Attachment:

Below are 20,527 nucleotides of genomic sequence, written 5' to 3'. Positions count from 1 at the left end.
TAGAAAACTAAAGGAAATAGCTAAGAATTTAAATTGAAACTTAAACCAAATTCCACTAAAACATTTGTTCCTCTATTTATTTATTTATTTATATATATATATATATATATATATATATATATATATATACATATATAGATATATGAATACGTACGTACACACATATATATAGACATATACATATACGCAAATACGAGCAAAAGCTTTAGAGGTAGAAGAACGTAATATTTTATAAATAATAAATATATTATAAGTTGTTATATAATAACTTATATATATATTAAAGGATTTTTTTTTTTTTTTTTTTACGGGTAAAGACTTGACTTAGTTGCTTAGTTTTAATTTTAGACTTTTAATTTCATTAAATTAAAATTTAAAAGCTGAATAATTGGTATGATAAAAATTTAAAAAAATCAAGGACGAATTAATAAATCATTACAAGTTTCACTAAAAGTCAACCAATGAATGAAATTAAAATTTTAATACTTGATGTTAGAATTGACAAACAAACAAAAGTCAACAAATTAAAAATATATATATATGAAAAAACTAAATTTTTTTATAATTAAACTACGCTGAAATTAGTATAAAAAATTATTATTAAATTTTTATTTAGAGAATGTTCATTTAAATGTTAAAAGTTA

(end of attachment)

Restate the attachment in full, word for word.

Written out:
Below are 20,527 nucleotides of genomic sequence, written 5' to 3'. Positions count from 1 at the left end.
TAGAAAACTAAAGGAAATAGCTAAGAATTTAAATTGAAACTTAAACCAAATTCCACTAAAACATTTGTTCCTCTATTTATTTATTTATTTATATATATATATATATATATATATATATATATATATATACATATATAGATATATGAATACGTACGTACACACATATATATAGACATATACATATACGCAAATACGAGCAAAAGCTTTAGAGGTAGAAGAACGTAATATTTTATAAATAATAAATATATTATAAGTTGTTATATAATAACTTATATATATATTAAAGGATTTTTTTTTTTTTTTTTTTACGGGTAAAGACTTGACTTAGTTGCTTAGTTTTAATTTTAGACTTTTAATTTCATTAAATTAAAATTTAAAAGCTGAATAATTGGTATGATAAAAATTTAAAAAAATCAAGGACGAATTAATAAATCATTACAAGTTTCACTAAAAGTCAACCAATGAATGAAATTAAAATTTTAATACTTGATGTTAGAATTGACAAACAAACAAAAGTCAACAAATTAAAAATATATATATATGAAAAAACTAAATTTTTTTATAATTAAACTACGCTGAAATTAGTATAAAAAATTATTATTAAATTTTTATTTAGAGAATGTTCATTTAAATGTTAAAAGTTA